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Love, Forgiveness, Expropriation: Brazil’s Landless Peasant Movement

A central question for me, as a Buddhist organizing for collective liberation from oppression, capitalism, and needless material suffering, is how to resist and reclaim in a spirit of love.  In a discussion here on Turning Wheel, seth nathanson raised an important point for discussion:

I can understand the frustration. It seems like the rich are taking from everyone else, so in order to rectify the injustice, it should be fair to take from them.

But this is stealing — “To take what is not freely given”, in the words of Buddha.

The debate raises questions that I hope we can keep on exploring, together.  Can we lovingly expropriate?  Can we practice compassionate confrontation, reclaiming that which rightfully belongs to the 99% — or rightfully belongs to no one, and ought to be freely available, rather than privately owned?

While I wouldn’t call metta-fueled resistance a universal prescription for all people in all circumstances, we can gain lots of inspiration from people and movements across the world that reclaim from a place of love and dignity.  The Movement of Landless Rural Workers of Brazil (MST) is just such an inspiration, for me.

Depending who you ask, the MST may or may not “steal from the rich.”  From their perspective, they take over vast “unproductive lands” and put them to use, feeding people.  From an article on “How Our Work Promotes Love and Forgiveness“:

In January 2014 the MST turns 30 years. During its existence there were organized over 2.600 mobilizations for the expropriation of large unproductive lands, resulting in more than 370.000 families in settlements from the Agrarian Reform, in over 7.5 million hectares conquered.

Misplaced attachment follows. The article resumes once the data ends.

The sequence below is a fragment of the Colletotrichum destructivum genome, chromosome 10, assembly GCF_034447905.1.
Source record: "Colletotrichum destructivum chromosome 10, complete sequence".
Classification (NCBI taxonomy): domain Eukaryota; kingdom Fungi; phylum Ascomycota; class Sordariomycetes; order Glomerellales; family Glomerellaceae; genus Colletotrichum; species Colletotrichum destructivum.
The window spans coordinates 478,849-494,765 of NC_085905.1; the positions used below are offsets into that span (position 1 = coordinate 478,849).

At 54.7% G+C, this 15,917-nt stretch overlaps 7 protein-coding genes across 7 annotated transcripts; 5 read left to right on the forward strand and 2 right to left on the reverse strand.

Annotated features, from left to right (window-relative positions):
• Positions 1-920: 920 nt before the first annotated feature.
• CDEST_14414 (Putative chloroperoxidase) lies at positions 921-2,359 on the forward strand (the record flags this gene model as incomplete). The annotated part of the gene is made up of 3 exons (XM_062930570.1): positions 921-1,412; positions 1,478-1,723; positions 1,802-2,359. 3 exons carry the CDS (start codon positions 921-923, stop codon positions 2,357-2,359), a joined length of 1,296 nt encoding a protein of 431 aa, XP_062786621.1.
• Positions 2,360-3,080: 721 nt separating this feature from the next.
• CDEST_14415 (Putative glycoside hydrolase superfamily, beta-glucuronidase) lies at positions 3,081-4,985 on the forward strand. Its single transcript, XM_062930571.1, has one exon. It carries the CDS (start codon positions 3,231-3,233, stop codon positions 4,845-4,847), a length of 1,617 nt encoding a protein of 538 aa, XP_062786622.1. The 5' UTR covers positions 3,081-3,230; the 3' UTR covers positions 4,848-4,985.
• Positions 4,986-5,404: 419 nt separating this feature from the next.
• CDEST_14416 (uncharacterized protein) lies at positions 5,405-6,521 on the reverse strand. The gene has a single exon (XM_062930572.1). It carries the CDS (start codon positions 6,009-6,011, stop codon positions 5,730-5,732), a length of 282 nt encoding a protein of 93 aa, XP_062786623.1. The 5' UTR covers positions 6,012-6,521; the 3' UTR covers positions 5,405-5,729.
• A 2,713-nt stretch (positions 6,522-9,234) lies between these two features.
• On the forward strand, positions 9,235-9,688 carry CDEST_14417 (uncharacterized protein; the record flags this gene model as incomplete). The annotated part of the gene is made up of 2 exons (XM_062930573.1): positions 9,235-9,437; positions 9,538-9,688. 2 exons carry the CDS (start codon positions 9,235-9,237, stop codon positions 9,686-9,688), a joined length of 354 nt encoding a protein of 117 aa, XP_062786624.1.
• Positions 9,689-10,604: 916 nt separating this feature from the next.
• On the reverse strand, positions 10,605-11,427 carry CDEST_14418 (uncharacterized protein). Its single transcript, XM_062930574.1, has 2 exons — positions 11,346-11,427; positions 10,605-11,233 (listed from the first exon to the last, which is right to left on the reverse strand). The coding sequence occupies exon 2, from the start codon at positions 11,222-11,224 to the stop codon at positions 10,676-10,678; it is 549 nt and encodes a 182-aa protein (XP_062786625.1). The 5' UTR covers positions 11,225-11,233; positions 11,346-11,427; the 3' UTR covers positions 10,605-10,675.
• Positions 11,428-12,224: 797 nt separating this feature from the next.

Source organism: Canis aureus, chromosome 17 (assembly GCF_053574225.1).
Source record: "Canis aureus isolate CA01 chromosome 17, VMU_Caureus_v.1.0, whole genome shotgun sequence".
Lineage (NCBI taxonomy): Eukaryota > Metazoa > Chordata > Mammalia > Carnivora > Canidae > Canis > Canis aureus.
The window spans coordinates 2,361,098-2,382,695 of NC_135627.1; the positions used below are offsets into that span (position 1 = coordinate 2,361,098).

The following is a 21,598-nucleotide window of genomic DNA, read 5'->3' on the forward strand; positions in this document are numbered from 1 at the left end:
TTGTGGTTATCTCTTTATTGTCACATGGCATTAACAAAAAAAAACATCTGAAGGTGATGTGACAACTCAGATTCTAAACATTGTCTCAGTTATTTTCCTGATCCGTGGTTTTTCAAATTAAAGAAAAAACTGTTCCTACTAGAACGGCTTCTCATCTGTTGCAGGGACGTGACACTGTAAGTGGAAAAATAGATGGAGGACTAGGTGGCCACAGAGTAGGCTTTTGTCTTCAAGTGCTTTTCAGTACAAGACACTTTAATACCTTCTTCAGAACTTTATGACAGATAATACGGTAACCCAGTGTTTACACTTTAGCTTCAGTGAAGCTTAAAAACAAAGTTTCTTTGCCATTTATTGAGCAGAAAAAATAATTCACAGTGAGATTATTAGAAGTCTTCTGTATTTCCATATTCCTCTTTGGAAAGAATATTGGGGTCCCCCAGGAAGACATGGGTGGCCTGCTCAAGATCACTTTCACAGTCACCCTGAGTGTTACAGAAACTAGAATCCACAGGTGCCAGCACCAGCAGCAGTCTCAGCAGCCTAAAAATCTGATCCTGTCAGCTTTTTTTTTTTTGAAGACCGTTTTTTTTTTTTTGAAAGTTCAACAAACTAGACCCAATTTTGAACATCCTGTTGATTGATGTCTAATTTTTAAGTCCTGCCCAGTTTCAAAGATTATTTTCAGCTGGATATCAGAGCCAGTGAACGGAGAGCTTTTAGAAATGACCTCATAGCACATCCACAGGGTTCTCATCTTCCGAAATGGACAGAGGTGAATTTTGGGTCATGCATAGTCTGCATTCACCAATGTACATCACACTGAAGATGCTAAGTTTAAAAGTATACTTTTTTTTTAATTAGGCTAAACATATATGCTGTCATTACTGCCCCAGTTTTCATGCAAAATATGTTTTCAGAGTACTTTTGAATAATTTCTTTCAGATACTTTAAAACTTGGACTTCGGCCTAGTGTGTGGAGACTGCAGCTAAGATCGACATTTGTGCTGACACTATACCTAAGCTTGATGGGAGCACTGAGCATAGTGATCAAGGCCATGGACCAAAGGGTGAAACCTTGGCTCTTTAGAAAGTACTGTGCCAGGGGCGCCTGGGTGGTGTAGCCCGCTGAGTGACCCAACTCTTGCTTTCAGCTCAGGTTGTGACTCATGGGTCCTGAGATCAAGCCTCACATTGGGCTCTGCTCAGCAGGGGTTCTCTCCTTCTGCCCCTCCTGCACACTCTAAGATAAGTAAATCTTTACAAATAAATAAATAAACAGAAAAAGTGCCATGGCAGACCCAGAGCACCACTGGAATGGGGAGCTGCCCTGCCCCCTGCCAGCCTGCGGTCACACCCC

…People living in settlements cultivate love of neighbor helping others landless to conquer dignity. They collaborate in mobilizations seeking for the right of land access in more than 300 camps with 80.000 families across Brazil. Among the many solidarity actions of MST, it can be found food and blood donation to needy people.

It exist an articulation and solidarity with movements and organizations from the five continents that share a vision of love and respect for the land, exchange of popular knowledge, seeds guard, coexistence with nature and life, forgiveness as restoration of degraded people and nature, having the land as the only way for survival. Share and inspire other organizations through debates, publication of materials, exchange of knowledge and experiences, participation in international activities and mobilizations conducted jointly.

…The MST is considered one of the biggest social movements in Latin America and its leaders are invited for lectures and interaction with other organizations around the world to mobilize action of love, forgiveness and solidarity, to seek answers to the problems that affect the global population.

Watch the video above, read the rest of the article, and tell us: what movements inspire you, in their ability to mount effective resistance in a spirit of love and forgiveness?

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Comments (1)

  • Jeff Gee

    Right on, Katie! Taking back what the rich have grabbed from us is restitution, not stealing. Just like returning a stolen car, or lands, to their rightful owners, it is a step toward restoring balance. I mean, who is entitled to owning billions of dollars worth of anything? Are we supposed to council the poor to suffer with dignity? Only the comfortable can contemplate that. Go, Robin Hood. Thanks, Jeff.

© 2017 Buddhist Peace Fellowship

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